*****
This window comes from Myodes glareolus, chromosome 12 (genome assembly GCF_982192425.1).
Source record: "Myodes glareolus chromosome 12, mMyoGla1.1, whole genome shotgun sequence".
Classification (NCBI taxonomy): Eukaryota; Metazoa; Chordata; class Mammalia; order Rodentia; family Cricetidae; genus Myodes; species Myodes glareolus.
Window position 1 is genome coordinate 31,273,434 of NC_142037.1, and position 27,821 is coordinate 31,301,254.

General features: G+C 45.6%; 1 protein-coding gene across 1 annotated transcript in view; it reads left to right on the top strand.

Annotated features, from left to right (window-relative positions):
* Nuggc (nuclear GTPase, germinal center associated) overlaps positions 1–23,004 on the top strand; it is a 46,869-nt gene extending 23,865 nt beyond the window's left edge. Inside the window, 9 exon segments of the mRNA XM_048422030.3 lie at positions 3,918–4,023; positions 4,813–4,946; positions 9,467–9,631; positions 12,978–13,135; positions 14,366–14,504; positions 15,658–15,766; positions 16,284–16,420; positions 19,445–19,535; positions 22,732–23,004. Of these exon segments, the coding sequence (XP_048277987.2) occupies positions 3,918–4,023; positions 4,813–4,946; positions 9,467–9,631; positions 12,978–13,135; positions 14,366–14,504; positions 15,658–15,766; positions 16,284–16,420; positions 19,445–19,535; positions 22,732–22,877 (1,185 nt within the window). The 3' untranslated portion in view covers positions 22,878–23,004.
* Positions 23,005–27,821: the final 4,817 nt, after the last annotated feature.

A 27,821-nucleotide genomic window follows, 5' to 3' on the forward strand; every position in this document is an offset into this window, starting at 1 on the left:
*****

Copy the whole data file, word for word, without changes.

This window comes from Myodes glareolus, chromosome 12 (genome assembly GCF_982192425.1).
Source record: "Myodes glareolus chromosome 12, mMyoGla1.1, whole genome shotgun sequence".
Classification (NCBI taxonomy): Eukaryota; Metazoa; Chordata; class Mammalia; order Rodentia; family Cricetidae; genus Myodes; species Myodes glareolus.
Window position 1 is genome coordinate 31,273,434 of NC_142037.1, and position 27,821 is coordinate 31,301,254.

General features: G+C 45.6%; 1 protein-coding gene across 1 annotated transcript in view; it reads left to right on the top strand.

Annotated features, from left to right (window-relative positions):
* Nuggc (nuclear GTPase, germinal center associated) overlaps positions 1–23,004 on the top strand; it is a 46,869-nt gene extending 23,865 nt beyond the window's left edge. Inside the window, 9 exon segments of the mRNA XM_048422030.3 lie at positions 3,918–4,023; positions 4,813–4,946; positions 9,467–9,631; positions 12,978–13,135; positions 14,366–14,504; positions 15,658–15,766; positions 16,284–16,420; positions 19,445–19,535; positions 22,732–23,004. Of these exon segments, the coding sequence (XP_048277987.2) occupies positions 3,918–4,023; positions 4,813–4,946; positions 9,467–9,631; positions 12,978–13,135; positions 14,366–14,504; positions 15,658–15,766; positions 16,284–16,420; positions 19,445–19,535; positions 22,732–22,877 (1,185 nt within the window). The 3' untranslated portion in view covers positions 22,878–23,004.
* Positions 23,005–27,821: the final 4,817 nt, after the last annotated feature.

A 27,821-nucleotide genomic window follows, 5' to 3' on the forward strand; every position in this document is an offset into this window, starting at 1 on the left: